Suu Kyi against her party joining polls

YANGON: Myanmar’s opposition leader Aung San Suu Kyi said today she will “never accept” her party registering for elections this year because laws governing the polls are unjust, according to her lawyer.

Under rules laid down by the ruling junta, the detained democracy icon faces exclusion from her National League for Democracy if it registers for the polls, because parties with serving prisoners in their ranks will be dissolved.

Suu Kyi “says she will never accept registration under unjust law, but her personal opinion is not to give orders nor instructions to the NLD,” her lawyer Nyan Win said after visiting the Nobel peace laureate.

The NLD had previously said it would decide on March 29 whether to register for the polls, which are expected to be held in October or November.

“She asked the NLD to decide democratically,” Nyan Win said after

meeting Suu Kyi at her Yangon home, where she has spent 14 of the last 20 years in detention.

Last week NLD spokesman Khin Maung Swe told AFP that opinions among senior party members were “not black or white” after talks to discuss the recent legislation, which has sparked international outrage.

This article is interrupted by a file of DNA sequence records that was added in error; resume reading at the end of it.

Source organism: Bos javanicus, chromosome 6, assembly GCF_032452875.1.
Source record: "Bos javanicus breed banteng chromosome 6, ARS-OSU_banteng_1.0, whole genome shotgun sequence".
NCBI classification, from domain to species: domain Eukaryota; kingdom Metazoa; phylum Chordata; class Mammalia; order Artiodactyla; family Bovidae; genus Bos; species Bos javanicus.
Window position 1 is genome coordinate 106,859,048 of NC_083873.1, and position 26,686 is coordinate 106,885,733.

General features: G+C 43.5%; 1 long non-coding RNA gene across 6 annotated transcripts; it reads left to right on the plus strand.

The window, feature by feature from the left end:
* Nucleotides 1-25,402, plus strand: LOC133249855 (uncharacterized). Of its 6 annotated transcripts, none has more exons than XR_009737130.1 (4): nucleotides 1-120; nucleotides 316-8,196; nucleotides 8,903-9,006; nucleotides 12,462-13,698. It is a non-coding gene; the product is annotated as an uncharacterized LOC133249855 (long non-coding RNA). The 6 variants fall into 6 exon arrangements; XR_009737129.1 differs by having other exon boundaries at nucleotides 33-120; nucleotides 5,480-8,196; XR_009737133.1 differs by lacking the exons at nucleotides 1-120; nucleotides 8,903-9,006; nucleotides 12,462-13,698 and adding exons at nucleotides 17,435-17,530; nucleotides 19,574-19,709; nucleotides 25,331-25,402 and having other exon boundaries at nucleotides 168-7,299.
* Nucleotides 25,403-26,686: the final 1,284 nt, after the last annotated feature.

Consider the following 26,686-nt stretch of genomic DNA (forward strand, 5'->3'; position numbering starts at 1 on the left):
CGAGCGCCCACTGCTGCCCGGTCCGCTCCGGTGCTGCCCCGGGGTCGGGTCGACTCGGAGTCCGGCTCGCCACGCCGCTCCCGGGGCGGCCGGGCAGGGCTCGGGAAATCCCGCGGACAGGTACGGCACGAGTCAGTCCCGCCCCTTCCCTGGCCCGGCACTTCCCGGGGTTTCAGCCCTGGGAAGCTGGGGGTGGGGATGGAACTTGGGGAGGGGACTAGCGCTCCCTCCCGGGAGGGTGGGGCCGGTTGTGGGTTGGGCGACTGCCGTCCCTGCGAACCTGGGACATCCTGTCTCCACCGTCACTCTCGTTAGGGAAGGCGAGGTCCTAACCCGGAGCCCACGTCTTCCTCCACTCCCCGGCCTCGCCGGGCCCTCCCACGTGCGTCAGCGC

The new laws also officially annul the result of Myanmar’s last elections in 1990. The NLD won by a landslide but was never allowed by the junta to take power.

This year’s elections will be first since then and if the NLD does register, it will have to accept a controversial constitution approved in a 2008 referendum, which it has previously refused to recognise.

But Khin Maung Swe said even if the party registered, it would decide later whether to participate in the elections.

“The NLD is in deep disarray,” said David Mathieson, a Myanmar expert at Human Rights Watch.

“I wouldn’t be surprised if they boycotted the whole thing because they’ve signalled that in the past,” he told AFP.

“The NLD has got to decide whether to adapt to the deeply unfair situation and try to contest in some way or take the moral high ground and continue to be excluded,” he added.

Suu Kyi has already called on Myanmar citizens to respond to the registration law, which was slammed by the international community including the United States, which said it made a “mockery” of democracy.

UN special envoy Tomas Ojea Quintana has also upped pressure on the junta with a pre-election call for an investigation into whether the regime is guilty of war crimes and crimes against humanity, which Myanmar has angrily rejected. He also renewed a call for Myanmar to release more than 2,100 political prisoners.